Breaking news: Greencastle-Antrim High School going virtual as COVID concerns grow

Shawn Hardy
Echo Pilot
Greencastle-Antrim High School instruction is going virtual through the Thanksgiving holiday as COVID concerns grow.

Instruction for all Greencastle-Antrim High School students will be virtual through the Thanksgiving holiday because of COVID-19.

As of Monday afternoon there were seven positive cases at the high school and dozens of other students have been exposed to the virus.

"As we began tracing the events of the weekend with each case, the list of students exposed continued to grow," Dr. Lura Hanks wrote in a letter to families. "We have many other students with outstanding results from testing."

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Nearly 60 high school students had been exposed and quarantined, representing both Group A, which is in school Mondays and Tuesdays, and Group B, which is in school Thursdays and Fridays.

"This may be one of the most difficult days that we have faced, but we are confident that we will continue to move forward with strength and dedication as we fulfill our obligation to educate all children while maintaining their health and safety," Hanks wrote. "We hope that this time will stop the potential exposure in our high school to staff and students as well as minimize potential spread to our younger groups."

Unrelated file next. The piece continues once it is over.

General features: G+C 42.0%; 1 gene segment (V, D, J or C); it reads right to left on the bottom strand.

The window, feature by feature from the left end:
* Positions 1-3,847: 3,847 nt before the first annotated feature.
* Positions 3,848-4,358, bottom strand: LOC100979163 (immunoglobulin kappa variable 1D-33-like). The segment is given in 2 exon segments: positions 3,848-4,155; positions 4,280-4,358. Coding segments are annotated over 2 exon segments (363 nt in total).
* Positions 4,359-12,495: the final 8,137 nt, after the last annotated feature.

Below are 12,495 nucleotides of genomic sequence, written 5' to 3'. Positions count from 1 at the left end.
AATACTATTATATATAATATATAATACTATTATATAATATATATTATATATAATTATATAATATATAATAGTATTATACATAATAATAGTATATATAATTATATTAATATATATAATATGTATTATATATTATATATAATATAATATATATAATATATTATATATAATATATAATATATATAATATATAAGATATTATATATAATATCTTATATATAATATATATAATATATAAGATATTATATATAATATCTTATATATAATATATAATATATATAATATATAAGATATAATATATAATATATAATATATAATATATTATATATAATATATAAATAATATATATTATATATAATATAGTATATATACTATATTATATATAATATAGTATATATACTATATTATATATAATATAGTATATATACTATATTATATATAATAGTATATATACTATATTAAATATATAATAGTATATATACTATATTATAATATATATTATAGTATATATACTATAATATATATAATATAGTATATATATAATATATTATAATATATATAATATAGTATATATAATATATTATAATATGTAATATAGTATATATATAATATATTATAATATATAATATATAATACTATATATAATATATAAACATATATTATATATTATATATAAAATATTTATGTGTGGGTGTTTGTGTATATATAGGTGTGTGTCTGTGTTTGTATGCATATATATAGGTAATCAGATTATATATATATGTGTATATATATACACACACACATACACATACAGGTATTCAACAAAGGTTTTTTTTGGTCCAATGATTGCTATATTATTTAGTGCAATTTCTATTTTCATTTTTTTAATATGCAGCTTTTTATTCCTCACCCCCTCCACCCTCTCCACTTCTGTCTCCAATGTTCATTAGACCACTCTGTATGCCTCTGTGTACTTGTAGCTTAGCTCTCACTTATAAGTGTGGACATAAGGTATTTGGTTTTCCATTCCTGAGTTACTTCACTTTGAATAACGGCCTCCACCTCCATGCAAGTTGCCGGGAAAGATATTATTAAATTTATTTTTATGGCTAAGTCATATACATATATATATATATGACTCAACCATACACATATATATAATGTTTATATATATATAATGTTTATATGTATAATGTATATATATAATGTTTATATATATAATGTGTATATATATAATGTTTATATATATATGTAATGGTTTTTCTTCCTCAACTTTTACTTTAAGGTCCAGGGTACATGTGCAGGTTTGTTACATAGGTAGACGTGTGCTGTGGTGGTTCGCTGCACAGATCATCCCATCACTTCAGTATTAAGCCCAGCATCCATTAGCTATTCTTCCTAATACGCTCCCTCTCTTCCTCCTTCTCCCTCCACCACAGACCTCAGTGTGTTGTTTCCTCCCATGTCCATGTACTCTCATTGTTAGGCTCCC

Eighth-grade students are in their second week of virtual learning in a two-week quarantine that started Nov. 6 after six students and a teacher tested positive. A food service worker at the primary school also tested positive, but there have been no cases among younger students to date. They continue to go to school in person Mondays, Tuesdays, Thursdays and Fridays and online Wednesdays.

Hanks is asking that families minimize social interaction among students during the quarantines.

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"Encourage your children to wear masks when they are out and about as the events of the weekend demonstrate how easily transmitted this illness is," Hanks wrote. "We hope that our community will use caution over this time."

The district has had 11 weeks to build relationships and prepare to go to online learning, according to Hanks.

"We will eagerly open our doors to in-person instruction following the Thanksgiving holiday," she said. 

"We continue to pray for the health and safety of our community and for speedy recoveries for the families managing this illness. Thank you for your partnership this year. We will make it through these winter months together and take it one step at a time," the superintendent concluded.